LLNA: Lifelike Network Automata
Gisele Helena Barboni Miranda, Jeaneth Machicao, Odemir M. Bruno
The LifeLike Network Automata (LLNA) was designed for pattern recognition in networks. LLNA uses the network topology as the tessellation of a Cellular Automata (CA), whose dynamics produces a spatiotemporal pattern used to extract the attributes for network characterization. The implemented CA is inspired by the rules of LifeLike as illustrated below. LLNA is a good choice for pattern recognition applications using networks and demonstrates potential for general applicability. The reader can found more details at references:
 Miranda, G. H. B., Machicao, J. and Bruno, O. M. Exploring spatiotemporal dynamics of cellular automata for pattern recognition in networks. Scientific Reports 6, 37329 (2016)
 Machicao, J., CorrĂȘa Jr E. A., Miranda, G. H. B., Amancio, D. R. and Bruno, O. M. Authorship attribution based on Lifelike network automata. ArXiv eprints 1610.06498 (2016)
The figure below presents an overview of LLNA.
LLNA
a) Modeling a binary cellular automaton over the network topology. Black cells represent the nodes in the ``on'' state and white cells, the nodes in the ``off'' state. 

b) Spatiotemporal diagram of the evolved automaton. Each column of the diagram represents the evolution of a single node and each row represents the configuration of the states at each time step. 

c) Network descriptor represented by a vector of attributes obtained from the previous diagram. 
LLNA Demo
Datasets
Synthetic dataset
Composed of synthetic networks generated according to the following models: (i) Random; (ii) Smallworld, with rewiring probability of $p=0.1$; (iii) Scalefree, with both linear and nonlinear preferential attachment, and, (iv) Geographical. For each model, there are networks with the following values of mean degree (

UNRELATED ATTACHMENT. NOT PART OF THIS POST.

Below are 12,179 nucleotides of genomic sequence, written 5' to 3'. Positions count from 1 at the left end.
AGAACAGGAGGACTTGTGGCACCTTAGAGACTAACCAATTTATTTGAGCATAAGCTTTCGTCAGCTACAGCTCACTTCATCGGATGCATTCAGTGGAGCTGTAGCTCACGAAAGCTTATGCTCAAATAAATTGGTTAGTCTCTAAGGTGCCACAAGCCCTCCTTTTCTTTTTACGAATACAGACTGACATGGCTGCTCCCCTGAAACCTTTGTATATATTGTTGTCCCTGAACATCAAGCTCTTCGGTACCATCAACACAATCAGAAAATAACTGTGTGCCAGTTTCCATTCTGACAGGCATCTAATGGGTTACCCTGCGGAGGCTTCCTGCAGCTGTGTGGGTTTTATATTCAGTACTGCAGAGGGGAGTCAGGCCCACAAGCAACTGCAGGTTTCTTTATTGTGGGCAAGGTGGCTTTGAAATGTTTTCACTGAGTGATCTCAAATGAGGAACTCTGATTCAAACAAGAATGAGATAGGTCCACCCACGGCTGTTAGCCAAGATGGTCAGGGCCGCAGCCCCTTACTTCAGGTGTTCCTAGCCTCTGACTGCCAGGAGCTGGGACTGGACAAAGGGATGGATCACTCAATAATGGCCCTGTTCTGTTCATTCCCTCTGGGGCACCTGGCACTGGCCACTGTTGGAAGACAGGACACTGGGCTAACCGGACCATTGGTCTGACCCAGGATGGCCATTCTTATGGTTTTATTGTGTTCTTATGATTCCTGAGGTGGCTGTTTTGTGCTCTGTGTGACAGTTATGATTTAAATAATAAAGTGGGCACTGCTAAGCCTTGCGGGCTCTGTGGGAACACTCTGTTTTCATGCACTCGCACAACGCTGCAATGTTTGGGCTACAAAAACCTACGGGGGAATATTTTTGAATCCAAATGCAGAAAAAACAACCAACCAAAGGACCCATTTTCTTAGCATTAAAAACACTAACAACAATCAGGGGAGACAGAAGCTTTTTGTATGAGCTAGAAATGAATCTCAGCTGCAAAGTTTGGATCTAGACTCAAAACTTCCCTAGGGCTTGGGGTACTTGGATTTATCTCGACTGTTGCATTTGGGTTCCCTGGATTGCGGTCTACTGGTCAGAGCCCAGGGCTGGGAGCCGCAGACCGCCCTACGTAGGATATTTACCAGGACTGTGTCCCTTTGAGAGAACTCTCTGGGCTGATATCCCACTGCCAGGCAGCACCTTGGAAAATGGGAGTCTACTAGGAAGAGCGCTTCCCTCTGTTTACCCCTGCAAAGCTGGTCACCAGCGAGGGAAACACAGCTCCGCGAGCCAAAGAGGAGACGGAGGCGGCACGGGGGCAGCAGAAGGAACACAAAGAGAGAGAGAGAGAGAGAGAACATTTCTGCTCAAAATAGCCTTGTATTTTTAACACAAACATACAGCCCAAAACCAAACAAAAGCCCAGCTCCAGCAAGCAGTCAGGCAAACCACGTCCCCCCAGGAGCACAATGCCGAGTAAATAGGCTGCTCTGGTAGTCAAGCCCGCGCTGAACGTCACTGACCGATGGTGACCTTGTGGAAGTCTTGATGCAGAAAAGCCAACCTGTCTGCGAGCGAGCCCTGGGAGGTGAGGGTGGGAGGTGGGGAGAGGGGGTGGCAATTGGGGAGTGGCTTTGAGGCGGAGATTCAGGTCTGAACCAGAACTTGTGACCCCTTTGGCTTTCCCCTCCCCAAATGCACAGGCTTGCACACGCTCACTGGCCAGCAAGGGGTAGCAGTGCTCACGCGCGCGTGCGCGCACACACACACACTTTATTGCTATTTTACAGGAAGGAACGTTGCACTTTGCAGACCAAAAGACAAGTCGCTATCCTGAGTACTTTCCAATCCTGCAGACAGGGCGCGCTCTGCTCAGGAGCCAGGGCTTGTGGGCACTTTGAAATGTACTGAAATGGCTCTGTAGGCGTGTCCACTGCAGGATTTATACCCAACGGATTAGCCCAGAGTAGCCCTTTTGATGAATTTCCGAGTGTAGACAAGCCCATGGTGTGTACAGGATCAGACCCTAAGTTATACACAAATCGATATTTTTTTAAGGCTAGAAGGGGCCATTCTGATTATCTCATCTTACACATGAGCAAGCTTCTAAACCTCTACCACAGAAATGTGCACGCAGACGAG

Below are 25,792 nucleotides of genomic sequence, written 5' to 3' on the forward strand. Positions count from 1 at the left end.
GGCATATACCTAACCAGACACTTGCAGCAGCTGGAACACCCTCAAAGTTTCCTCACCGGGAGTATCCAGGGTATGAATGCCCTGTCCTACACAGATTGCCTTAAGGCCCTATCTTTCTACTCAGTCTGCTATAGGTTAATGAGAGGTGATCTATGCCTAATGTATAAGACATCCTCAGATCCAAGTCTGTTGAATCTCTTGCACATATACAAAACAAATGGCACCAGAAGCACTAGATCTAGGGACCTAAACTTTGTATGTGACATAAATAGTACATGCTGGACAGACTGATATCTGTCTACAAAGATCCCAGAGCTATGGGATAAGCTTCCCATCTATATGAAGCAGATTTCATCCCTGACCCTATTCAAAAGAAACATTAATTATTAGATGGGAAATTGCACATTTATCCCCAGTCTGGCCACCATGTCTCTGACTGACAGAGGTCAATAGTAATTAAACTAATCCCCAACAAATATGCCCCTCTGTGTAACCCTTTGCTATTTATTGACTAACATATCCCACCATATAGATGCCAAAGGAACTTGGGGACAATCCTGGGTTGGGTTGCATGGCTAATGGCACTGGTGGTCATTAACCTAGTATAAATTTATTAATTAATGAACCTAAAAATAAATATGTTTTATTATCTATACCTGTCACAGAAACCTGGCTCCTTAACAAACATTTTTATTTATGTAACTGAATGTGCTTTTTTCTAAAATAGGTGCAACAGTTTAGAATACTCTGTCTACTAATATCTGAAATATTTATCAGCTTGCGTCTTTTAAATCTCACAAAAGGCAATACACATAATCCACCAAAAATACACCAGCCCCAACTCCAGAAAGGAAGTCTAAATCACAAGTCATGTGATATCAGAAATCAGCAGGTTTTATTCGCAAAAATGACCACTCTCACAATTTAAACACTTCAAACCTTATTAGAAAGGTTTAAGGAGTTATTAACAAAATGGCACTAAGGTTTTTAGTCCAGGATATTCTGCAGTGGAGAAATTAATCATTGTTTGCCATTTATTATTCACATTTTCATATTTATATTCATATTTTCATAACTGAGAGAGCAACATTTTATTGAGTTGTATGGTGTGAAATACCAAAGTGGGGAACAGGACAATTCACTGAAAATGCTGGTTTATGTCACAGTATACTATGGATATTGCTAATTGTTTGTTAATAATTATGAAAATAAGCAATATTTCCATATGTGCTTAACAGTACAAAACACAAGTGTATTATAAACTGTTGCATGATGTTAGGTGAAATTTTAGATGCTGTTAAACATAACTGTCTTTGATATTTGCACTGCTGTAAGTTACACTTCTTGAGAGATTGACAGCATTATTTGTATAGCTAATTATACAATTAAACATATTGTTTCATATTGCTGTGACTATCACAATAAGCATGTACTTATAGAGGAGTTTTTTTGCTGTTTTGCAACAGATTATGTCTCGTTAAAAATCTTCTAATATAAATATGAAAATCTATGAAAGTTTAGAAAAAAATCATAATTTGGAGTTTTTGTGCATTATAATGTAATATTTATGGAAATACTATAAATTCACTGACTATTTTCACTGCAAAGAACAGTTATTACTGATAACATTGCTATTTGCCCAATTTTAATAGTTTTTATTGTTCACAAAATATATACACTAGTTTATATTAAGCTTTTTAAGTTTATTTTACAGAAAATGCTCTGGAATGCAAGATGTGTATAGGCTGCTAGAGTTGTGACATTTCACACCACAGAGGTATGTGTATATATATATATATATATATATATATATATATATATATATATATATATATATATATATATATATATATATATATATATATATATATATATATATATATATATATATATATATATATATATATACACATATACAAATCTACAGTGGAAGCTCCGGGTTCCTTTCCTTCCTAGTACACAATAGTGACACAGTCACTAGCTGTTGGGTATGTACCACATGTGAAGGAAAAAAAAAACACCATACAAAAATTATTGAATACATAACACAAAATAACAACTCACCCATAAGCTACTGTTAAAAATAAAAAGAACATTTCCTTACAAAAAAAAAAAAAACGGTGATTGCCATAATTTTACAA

Synthetic scalefree dataset Composed of scalefree networks generated according to the models proposed by Barabasi & Albert [1] and Dorogovtsev & Mendes [2]. For the first model, we generated networks with the following values of power law exponent ($\gamma$): 0.5, 1.0, 1.5 and 2.0. Therefore, we have five classes in this dataset, the four different $\gamma$ exponent networks and the networks generated through the second scalefree model. The dataset contains 100 networks for each of these five classes with $N = 1000$ nodes and $\langle k \rangle=8$. Download here
[1] Barabasi, A.L. & Albert, R. Emergence of scaling in random networks. Science 286, 509512 (1999).
[2] Dorogovtsev, S. N. & Mendes, J. F. Evolution of networks. Adv. Phys. 51, 10791187 (2002).